surgical instructions, and amputates Littleton’s right leg by mistake. Littleton’s left leg is

amputated the next day.
Confined to a wheelchair, but supported by the love, care and concern of his family, Littleton is

taken to a local Pinecrest law firm, Stephenson, Gordon, and Ratcliff, a general partnership.
Stephenson and Gordon agree to represent Littleton in the medical malpractice lawsuit, and sign a

contract of representation with Littleton, agreeing to represent him for the standard one-third
contingency fee, plus associated expenses.

The statute of limitations for medical malpractice actions in the state is three years. Due to
oversight and neglect (rumor has it that both Stephenson and Gordon have substance abuse
problems,) the firm fails to file a complaint against the attending surgeon and Pinecrest General
Hospital within the three-year period.

Even though he lacks legal training, Littleton knows he will be forever barred from bringing a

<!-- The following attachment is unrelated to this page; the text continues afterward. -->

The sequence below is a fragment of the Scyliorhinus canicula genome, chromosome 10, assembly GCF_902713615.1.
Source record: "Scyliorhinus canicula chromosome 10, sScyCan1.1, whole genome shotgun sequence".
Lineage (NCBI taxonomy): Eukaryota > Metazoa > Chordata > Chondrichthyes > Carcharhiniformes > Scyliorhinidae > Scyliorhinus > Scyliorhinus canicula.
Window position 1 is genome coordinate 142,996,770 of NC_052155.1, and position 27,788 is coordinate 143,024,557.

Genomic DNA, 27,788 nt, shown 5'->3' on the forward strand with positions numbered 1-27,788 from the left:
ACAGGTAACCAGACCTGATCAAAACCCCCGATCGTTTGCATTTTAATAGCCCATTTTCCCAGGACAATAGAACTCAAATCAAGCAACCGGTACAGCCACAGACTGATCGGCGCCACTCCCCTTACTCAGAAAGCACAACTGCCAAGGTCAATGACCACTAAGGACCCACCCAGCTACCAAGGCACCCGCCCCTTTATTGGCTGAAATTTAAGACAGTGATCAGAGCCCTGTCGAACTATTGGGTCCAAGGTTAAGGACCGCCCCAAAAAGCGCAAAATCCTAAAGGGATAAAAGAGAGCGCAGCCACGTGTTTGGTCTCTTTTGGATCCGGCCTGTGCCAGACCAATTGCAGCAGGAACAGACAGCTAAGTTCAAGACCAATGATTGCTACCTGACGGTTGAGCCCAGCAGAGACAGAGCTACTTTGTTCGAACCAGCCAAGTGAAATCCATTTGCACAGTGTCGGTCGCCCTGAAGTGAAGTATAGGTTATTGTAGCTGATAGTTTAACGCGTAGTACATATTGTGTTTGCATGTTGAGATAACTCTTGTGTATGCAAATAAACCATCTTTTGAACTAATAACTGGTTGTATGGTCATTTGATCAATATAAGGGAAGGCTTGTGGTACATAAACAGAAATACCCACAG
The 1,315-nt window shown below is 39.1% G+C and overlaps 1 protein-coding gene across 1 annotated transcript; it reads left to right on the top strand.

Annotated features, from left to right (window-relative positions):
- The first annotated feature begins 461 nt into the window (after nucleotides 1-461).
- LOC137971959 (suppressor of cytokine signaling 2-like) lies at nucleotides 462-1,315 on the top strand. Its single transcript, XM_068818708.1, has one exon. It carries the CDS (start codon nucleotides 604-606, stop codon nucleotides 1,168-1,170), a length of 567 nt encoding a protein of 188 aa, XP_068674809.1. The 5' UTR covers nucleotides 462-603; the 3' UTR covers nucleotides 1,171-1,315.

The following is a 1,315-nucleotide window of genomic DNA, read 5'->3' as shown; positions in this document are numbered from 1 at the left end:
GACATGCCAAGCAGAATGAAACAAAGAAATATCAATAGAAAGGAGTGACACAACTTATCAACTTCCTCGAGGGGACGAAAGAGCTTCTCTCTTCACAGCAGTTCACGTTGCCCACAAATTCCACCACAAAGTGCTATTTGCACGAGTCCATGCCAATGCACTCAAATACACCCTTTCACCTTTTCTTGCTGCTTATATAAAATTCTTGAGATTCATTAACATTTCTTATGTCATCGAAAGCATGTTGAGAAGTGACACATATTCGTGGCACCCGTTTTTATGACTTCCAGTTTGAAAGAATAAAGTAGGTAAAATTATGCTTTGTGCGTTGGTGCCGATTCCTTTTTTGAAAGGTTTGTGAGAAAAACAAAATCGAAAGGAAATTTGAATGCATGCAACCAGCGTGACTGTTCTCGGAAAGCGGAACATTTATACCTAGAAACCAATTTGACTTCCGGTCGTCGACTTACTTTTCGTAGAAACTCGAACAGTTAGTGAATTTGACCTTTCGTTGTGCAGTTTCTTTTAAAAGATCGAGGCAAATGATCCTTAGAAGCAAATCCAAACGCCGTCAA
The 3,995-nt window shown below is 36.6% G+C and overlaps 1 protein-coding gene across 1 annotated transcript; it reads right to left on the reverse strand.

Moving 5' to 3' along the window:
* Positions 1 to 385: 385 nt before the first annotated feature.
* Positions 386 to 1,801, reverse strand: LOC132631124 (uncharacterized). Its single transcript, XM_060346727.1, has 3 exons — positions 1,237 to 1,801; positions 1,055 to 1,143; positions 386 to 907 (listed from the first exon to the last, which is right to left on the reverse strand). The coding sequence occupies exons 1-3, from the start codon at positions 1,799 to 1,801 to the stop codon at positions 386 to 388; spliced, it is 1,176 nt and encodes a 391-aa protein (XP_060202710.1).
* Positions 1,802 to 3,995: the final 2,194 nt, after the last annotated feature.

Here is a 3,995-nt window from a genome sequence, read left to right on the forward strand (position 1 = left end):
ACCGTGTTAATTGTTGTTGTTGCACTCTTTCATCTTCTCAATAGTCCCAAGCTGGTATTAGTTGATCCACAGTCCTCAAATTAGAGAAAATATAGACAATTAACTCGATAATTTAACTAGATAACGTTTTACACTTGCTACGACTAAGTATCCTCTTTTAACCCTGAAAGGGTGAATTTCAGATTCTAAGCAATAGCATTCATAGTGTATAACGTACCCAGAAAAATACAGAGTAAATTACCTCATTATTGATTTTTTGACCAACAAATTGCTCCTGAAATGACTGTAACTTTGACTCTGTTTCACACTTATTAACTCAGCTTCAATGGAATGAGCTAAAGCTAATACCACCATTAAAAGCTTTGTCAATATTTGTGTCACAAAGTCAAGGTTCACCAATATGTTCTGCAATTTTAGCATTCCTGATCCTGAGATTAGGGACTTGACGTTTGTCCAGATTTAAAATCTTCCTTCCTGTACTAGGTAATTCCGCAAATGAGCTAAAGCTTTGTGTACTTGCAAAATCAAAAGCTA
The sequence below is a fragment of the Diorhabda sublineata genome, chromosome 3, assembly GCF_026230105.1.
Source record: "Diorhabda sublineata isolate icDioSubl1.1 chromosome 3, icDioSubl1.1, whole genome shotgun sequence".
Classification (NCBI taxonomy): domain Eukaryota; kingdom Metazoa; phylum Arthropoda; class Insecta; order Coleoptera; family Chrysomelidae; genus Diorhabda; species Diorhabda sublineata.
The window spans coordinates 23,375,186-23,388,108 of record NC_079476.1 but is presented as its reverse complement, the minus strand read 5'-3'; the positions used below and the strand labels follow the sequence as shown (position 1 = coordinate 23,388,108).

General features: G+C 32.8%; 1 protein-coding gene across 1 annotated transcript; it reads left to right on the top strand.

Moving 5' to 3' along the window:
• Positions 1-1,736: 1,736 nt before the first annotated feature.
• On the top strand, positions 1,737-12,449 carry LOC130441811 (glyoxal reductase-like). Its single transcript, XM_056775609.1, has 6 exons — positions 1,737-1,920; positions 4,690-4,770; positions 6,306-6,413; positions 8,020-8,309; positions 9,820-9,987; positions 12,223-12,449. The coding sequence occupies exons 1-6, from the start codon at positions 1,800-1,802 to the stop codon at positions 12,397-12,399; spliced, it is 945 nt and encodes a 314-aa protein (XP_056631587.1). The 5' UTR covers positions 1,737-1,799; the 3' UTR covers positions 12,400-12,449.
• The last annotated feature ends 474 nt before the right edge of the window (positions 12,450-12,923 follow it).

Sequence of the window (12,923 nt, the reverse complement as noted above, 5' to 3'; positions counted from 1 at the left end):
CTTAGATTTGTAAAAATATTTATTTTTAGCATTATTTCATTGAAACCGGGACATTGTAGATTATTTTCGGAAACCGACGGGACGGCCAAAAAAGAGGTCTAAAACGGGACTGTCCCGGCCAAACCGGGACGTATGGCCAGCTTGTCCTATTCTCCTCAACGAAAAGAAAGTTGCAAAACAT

lawsuit against the doctor and the hospital. Having experienced catastrophic neglect from two

professions he once respected, Littleton focuses his remaining “life energy” on bringing
Stephenson, Gordon, and Ratcliff to justice. He sues the general partnership, as well as individual

attorneys Stephenson, Gordon, and Ratcliff for legal malpractice. Ratcliff’s attorney moves for
dismissal of the claim against his client individually, arguing that Ratcliff was not an “attorney of

record” for Littleton, and as a result, should be dismissed personally from the lawsuit.

Will Ratcliff succeed in his motion for dismissal?

36-*

Partnership (Uniform

Partnership Act Definition):

36-*

• “Association of two or more persons to

carry on as co-owners a business for profit”